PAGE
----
A big part of the REST philosophy is to exploit as many standard features of the HTTP protocol as possible when designing your API. Applying that philosophy to authentication, client and server would utilize standard HTTP authentication features in the API.
Login screens are great for human user use cases: visit a login screen, provide user/password, set a cookie, client provides that cookie in all future requests. Humans using web browsers can't be expected to provide a user id and password with each individual HTTP request.
But for a REST API, a login screen and session cookies are not strictly necessary, since each request can include credentials without impacting a human user; and if the client does not cooperate at any time, a
401 "unauthorized" response can be given. RFC 2617 describes authentication support in HTTP.
TLS (HTTPS) would also be an option, and would allow authentication of the client to the server (and vice versa) in every request by verifying the public key of the other party. Additionally this secures the channel for a bonus. Of course, a keypair exchange prior to communication is necessary to do this. (Note, this is specifically about identifying/authenticating the user with TLS. Securing the channel by using TLS / Diffie-Hellman is always a good idea, even if you don't identify the user by its public key.)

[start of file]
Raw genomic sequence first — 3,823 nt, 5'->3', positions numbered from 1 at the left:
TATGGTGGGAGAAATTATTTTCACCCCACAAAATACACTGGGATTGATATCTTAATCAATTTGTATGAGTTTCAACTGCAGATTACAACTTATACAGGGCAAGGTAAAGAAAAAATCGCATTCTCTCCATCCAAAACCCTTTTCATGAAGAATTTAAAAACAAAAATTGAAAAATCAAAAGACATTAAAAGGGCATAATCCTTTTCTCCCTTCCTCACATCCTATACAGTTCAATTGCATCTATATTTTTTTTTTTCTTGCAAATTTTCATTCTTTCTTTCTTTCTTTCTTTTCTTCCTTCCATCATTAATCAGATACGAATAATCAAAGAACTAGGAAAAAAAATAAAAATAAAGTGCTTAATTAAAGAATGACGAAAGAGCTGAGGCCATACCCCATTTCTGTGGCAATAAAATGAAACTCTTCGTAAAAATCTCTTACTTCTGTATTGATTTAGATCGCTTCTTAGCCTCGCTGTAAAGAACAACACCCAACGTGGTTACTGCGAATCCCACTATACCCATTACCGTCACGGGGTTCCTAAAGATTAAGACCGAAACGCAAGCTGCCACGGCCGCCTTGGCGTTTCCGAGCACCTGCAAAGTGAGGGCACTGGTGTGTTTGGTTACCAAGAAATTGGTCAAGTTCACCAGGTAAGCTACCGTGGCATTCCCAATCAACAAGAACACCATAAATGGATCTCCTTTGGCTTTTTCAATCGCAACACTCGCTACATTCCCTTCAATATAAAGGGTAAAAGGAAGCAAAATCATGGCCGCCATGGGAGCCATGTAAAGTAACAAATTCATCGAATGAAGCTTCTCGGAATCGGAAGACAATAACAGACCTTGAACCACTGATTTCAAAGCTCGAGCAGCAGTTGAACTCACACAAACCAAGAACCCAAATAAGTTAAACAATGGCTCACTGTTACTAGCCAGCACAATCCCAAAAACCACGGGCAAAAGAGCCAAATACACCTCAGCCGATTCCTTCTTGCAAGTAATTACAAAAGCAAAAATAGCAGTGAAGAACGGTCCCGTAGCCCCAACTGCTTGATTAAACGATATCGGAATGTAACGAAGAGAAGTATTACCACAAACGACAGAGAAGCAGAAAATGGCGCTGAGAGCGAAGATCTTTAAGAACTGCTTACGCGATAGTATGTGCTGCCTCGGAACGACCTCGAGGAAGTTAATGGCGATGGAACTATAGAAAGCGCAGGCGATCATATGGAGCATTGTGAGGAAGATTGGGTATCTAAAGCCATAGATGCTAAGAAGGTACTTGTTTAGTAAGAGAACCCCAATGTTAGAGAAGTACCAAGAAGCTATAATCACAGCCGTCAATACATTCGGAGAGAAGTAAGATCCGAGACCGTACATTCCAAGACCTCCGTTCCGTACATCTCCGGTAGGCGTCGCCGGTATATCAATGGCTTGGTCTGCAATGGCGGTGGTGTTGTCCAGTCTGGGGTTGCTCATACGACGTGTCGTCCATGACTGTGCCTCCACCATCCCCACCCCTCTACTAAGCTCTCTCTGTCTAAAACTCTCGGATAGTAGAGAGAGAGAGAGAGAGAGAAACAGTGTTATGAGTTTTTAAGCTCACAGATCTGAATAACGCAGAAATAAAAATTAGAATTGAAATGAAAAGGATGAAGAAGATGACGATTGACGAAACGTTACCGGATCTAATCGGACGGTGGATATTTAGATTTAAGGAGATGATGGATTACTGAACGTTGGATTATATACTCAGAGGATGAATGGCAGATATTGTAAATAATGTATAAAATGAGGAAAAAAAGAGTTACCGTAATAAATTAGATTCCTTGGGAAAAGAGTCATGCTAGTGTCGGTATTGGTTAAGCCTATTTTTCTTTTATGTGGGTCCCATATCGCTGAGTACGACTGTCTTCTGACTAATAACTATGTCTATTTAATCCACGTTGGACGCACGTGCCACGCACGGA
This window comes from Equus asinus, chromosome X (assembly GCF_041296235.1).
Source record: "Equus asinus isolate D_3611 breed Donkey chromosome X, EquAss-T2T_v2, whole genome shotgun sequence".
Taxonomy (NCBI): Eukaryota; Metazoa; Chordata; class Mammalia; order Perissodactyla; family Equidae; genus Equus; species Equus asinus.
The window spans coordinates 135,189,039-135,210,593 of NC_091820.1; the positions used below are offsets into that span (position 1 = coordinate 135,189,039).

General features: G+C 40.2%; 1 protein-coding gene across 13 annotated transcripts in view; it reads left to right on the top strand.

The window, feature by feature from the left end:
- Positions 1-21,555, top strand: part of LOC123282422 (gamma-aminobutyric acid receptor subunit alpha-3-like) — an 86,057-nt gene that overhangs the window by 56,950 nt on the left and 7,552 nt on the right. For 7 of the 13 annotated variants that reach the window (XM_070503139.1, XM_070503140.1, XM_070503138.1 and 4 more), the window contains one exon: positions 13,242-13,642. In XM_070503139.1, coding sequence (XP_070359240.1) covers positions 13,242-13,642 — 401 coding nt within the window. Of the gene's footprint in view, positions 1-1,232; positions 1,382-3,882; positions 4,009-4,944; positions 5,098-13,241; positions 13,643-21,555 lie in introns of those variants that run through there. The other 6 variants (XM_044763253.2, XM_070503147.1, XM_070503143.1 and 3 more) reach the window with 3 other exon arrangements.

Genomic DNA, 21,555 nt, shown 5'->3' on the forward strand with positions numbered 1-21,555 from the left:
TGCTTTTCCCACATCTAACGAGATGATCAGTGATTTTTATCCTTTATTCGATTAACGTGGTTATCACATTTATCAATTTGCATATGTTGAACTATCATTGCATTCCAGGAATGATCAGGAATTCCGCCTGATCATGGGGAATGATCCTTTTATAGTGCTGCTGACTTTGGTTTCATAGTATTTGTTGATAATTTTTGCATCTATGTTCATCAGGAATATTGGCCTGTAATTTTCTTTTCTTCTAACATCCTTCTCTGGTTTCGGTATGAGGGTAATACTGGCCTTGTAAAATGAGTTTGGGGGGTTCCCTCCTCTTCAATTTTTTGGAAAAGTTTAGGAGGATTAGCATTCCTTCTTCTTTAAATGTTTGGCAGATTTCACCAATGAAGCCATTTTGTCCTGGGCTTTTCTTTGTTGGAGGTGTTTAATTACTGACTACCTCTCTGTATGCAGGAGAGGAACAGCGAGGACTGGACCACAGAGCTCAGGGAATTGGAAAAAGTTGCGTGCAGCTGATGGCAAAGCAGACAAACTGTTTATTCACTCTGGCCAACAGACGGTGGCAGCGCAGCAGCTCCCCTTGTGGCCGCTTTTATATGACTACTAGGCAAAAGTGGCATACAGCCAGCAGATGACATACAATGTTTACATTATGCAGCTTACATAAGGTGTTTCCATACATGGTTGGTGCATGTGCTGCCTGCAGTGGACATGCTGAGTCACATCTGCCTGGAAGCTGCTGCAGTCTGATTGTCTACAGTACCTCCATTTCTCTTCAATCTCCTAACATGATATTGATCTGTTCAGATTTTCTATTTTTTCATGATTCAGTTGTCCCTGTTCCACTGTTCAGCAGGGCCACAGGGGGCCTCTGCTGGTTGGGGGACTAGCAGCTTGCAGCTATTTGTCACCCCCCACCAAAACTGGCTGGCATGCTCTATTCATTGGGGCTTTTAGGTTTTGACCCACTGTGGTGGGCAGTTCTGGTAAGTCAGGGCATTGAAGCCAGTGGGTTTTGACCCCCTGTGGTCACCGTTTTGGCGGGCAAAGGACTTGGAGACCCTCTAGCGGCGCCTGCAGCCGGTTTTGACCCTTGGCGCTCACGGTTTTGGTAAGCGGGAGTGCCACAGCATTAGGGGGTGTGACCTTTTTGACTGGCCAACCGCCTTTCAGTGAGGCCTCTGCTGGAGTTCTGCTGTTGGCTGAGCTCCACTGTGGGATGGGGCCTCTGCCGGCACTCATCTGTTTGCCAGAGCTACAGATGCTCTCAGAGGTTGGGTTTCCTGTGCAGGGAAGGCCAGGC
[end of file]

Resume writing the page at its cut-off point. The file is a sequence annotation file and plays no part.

An example: suppose that an OAuth token is your complete login credentials. Once the client has the OAuth token, it could be provided as the user id in standard HTTP authentication with each request. The server could verify the token on first use and cache the result of the check with a time-to-live that gets renewed with each request. Any request requiring authentication returns
401 if not provided.